The Limits of Moral Objectivity

By Jennings, Bruce | The Hastings Center Report, January-February 1989 | Go to article overview

The Limits of Moral Objectivity


Jennings, Bruce, The Hastings Center Report


The Limits of Moral Objectivity

It is commonly agreed that life-sustaining treatment decisions should be oriented by the voice of the patient. But when that voice falls silent and is nowhere recorded, from what direction and source should medical care take its moral bearings? In the years ahead, when the decision of a surrogate for an incompetent patient is challenged, it may increasingly fall to ethics committees to answer this question, the hardest one of all.

Across the country, ethics committees are poised to embark on a search for clear standards of institutional review and assessment of surrogate decisions. Behind the search for standards lies a deeper quest for moral objectivity upon which to ground the surrogate's authority within the framework of a liberal ethic of individual autonomy and self-determination.

I suggest that this quest is philosophically misguided. The attempt to base the legitimacy of surrogate decisionmaking on the objectivity of the surrogate's judgment cannot succeed. It grows out of, but at the same time is precluded by, the philosophical foundations upon which our conventional wisdom in bioethics rests--in particular, by underlying notions of moral pluralism, subjectivism, and skepticism. These notions are characteristics of the liberal roots of our current mainstream bioethic of autonomy.

These are big terms to throw around in a small essay. What I have in mind can be made clear by focusing on three aspects of liberalism that are especially significant. The first is the notion that the good for persons consists in a certain sense of autonomy or freedom: namely, the freedom to define and to pursue one's own good in one's own way, subject to constraints imposed by others' equal freedom to do the same.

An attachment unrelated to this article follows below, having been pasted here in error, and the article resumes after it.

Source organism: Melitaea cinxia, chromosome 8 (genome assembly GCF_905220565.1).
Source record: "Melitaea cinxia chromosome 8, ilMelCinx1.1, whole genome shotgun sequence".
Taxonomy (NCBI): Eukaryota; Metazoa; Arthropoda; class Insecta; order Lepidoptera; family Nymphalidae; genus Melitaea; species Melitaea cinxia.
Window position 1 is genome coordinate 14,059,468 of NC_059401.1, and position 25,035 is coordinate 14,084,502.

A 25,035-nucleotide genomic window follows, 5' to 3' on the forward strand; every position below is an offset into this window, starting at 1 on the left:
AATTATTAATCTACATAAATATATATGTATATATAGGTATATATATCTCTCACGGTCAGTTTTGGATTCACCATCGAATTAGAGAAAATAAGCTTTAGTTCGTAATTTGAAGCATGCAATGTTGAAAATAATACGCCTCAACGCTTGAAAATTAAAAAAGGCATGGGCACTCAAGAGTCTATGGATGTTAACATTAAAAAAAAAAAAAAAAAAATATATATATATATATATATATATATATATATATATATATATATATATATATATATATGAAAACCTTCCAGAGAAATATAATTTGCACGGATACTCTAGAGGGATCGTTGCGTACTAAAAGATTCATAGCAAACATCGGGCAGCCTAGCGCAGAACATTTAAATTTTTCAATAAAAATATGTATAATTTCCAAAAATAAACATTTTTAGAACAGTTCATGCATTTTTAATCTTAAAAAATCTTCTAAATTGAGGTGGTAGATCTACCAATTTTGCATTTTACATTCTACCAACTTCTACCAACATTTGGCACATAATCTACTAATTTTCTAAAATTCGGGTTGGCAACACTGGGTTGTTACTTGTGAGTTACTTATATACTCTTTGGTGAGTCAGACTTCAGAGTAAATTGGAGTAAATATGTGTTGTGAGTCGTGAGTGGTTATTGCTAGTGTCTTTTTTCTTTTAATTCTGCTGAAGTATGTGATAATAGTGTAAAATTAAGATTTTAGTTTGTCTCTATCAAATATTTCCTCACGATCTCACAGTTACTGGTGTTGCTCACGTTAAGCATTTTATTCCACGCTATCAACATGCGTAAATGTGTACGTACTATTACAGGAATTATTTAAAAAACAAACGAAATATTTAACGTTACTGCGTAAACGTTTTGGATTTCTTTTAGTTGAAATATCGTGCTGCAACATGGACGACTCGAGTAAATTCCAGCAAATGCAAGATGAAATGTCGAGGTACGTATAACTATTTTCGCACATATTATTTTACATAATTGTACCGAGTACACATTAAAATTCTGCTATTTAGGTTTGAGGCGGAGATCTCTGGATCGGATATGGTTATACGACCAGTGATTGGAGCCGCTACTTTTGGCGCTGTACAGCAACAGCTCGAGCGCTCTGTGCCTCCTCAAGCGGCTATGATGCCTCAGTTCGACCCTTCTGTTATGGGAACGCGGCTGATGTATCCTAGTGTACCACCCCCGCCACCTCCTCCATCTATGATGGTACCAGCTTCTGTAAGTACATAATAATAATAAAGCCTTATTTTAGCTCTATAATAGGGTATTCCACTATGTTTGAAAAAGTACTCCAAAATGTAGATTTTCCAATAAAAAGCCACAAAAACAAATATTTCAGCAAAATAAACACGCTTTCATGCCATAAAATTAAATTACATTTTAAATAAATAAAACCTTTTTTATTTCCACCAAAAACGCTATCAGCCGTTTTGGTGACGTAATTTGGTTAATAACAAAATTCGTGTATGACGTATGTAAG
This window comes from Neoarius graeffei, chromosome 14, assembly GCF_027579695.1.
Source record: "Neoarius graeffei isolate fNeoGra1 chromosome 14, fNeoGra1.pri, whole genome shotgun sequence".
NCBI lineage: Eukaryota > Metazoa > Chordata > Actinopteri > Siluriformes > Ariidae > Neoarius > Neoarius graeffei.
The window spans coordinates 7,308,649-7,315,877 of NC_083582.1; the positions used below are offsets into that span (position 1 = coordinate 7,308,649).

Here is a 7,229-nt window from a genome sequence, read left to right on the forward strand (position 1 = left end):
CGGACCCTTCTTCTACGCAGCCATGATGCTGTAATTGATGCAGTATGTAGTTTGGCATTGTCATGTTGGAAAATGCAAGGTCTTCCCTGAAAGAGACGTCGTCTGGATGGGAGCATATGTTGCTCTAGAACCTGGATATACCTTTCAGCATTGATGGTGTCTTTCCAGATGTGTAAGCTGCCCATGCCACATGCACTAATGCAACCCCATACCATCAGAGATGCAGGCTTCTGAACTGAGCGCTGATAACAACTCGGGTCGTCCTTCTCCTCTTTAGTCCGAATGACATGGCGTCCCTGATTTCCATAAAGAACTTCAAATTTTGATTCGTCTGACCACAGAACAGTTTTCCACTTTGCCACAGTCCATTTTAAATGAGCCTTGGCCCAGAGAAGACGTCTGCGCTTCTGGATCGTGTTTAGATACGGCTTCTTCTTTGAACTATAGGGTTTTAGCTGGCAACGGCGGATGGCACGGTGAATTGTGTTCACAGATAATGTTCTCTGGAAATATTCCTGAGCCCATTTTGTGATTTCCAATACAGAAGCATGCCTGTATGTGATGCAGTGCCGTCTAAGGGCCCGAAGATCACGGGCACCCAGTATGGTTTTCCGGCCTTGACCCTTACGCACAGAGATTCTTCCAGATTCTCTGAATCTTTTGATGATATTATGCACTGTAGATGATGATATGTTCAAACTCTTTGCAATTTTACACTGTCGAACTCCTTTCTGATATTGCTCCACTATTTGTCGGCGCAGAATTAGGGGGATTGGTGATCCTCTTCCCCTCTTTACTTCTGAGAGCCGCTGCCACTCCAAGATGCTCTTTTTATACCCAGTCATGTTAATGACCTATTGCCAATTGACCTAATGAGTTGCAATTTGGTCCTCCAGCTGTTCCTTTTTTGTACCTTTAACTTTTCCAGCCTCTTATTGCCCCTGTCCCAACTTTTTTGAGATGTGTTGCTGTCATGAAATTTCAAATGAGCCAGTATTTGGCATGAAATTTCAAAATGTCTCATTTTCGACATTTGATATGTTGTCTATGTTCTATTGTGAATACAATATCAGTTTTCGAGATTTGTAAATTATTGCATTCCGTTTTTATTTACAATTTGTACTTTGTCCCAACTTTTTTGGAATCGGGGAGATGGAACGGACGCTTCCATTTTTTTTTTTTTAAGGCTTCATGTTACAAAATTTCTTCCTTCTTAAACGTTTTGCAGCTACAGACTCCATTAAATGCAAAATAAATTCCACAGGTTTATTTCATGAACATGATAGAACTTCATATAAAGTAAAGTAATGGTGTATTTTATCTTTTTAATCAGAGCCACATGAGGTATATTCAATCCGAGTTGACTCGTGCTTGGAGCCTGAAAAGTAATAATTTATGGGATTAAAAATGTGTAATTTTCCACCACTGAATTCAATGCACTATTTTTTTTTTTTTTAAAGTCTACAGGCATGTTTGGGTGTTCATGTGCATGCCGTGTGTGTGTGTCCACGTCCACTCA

The second tenet of liberalism is a corollary of the first: no one should be allowed to impose her sense of the good on anyone else. The state should protect individuals from this kind of imposition, by others and by society at large (or the state itself).

Finally, there is a sense of moral skepticism or, at any rate, moral subjectivism underlying the entire liberal outlook. If there were a universal pattern of life that constituted the good for persons, and if that pattern could be known rationally and objectively, then the moral tilt toward autonomy and neutrality would certainly be less appealing and harder to defend. It is precisely because no one can definitively say which pattern of life constitutes the good that everyone should be free to define and pursue a good subjectively. This will not be the good, but it will at least be their good, and not that of someone else who happens to have more power or more wealth, but not (we assume) greater moral wisdom.

Now these ideas are certainly not the whole of liberalism, but they are characteristically liberal concepts. And they have a particularly compelling resonance in the care of the dying. As a society, we no longer believe that we can define a "good death" for particular individuals. That ultimate determination is up to each one of us, a last meaningful act in a life of making meaning.

When it comes to the moral freedom and authority of competent patients in terminal care situations, unless harm to others is involved, the ethical message of liberal pluralism and subjectivism holds sway. Very often, I suspect, the main function of ethics committees is to give clear voice to this message when it is not being heard, and to defend it when necessary.

When the patient is no longer able to function as a subject defining his or her own good, however, this liberal framework does not provide an ethics committee with a clear mission, and it may arguably saddle the surrogate with an impossible task.

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